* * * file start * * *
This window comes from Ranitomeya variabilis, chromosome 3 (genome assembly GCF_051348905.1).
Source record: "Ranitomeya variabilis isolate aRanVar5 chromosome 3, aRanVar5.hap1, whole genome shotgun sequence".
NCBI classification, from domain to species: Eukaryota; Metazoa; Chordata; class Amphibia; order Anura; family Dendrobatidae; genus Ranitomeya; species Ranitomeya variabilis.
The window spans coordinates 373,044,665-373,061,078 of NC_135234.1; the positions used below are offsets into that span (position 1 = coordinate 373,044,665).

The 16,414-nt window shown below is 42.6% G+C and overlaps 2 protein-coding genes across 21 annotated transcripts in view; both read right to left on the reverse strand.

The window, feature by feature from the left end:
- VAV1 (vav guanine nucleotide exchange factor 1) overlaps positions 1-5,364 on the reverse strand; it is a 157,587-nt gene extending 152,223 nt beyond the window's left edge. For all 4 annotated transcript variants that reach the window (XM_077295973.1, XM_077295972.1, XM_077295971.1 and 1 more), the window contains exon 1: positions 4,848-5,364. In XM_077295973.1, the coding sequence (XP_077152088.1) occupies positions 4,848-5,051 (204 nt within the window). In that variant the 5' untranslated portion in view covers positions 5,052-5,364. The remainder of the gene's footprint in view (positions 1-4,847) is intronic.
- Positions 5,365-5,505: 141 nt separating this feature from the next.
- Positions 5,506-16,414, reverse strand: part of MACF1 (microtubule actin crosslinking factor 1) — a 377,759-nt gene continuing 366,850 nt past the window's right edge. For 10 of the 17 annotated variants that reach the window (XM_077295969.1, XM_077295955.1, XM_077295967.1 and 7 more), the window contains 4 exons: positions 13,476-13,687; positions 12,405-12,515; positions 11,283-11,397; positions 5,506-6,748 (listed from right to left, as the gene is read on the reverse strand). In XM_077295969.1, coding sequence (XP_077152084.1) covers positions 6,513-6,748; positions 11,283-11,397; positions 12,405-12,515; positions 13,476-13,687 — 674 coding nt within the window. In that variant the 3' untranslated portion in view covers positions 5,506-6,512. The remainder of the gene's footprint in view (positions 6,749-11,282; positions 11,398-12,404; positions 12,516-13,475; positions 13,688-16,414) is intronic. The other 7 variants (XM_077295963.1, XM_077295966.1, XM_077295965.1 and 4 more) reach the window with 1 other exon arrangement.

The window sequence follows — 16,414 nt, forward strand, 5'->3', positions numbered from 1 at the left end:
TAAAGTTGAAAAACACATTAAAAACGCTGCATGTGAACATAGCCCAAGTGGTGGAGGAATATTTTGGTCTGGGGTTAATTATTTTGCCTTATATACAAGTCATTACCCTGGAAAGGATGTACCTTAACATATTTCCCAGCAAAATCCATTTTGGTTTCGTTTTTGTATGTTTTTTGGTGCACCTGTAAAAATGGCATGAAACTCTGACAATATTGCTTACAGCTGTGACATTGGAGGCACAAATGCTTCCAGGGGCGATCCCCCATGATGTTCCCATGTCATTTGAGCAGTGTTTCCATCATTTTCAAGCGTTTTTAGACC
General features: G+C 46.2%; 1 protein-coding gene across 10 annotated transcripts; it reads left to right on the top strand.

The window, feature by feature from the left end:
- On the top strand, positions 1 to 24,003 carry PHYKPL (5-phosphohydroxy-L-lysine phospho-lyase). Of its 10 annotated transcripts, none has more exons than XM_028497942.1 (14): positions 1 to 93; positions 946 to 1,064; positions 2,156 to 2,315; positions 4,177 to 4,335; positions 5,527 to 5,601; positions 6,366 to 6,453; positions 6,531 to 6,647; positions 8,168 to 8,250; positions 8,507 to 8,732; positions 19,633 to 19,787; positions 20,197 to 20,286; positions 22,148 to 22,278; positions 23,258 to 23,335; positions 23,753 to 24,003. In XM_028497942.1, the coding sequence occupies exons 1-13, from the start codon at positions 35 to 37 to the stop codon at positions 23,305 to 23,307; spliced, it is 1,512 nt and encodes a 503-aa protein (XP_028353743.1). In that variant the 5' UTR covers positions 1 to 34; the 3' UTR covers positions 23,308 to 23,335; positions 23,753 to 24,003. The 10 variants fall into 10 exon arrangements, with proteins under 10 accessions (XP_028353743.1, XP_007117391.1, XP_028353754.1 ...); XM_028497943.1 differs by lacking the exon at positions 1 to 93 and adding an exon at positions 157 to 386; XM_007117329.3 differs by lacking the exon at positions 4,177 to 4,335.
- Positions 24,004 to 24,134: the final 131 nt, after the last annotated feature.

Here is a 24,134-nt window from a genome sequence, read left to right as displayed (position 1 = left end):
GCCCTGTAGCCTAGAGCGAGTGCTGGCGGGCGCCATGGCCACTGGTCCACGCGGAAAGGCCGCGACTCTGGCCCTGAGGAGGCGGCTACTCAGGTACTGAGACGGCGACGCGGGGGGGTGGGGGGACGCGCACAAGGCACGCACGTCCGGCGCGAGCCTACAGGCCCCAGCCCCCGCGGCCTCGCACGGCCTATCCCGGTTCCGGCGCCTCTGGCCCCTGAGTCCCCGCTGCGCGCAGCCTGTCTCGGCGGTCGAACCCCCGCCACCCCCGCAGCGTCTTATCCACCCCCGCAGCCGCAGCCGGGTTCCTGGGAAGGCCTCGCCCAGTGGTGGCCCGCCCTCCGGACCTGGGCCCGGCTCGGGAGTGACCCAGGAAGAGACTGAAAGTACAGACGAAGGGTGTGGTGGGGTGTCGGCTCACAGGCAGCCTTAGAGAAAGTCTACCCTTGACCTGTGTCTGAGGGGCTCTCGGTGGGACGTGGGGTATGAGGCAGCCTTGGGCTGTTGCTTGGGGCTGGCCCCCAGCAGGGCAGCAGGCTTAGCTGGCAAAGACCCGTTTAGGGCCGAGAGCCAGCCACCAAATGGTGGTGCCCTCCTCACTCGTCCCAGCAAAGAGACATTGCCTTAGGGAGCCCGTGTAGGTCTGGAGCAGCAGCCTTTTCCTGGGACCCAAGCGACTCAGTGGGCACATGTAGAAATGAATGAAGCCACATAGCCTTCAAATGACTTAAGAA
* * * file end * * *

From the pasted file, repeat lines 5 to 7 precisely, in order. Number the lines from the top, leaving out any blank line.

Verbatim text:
The 16,414-nt window shown below is 42.6% G+C and overlaps 2 protein-coding genes across 21 annotated transcripts in view; both read right to left on the reverse strand.

The window, feature by feature from the left end:
- VAV1 (vav guanine nucleotide exchange factor 1) overlaps positions 1-5,364 on the reverse strand; it is a 157,587-nt gene extending 152,223 nt beyond the window's left edge. For all 4 annotated transcript variants that reach the window (XM_077295973.1, XM_077295972.1, XM_077295971.1 and 1 more), the window contains exon 1: positions 4,848-5,364. In XM_077295973.1, the coding sequence (XP_077152088.1) occupies positions 4,848-5,051 (204 nt within the window). In that variant the 5' untranslated portion in view covers positions 5,052-5,364. The remainder of the gene's footprint in view (positions 1-4,847) is intronic.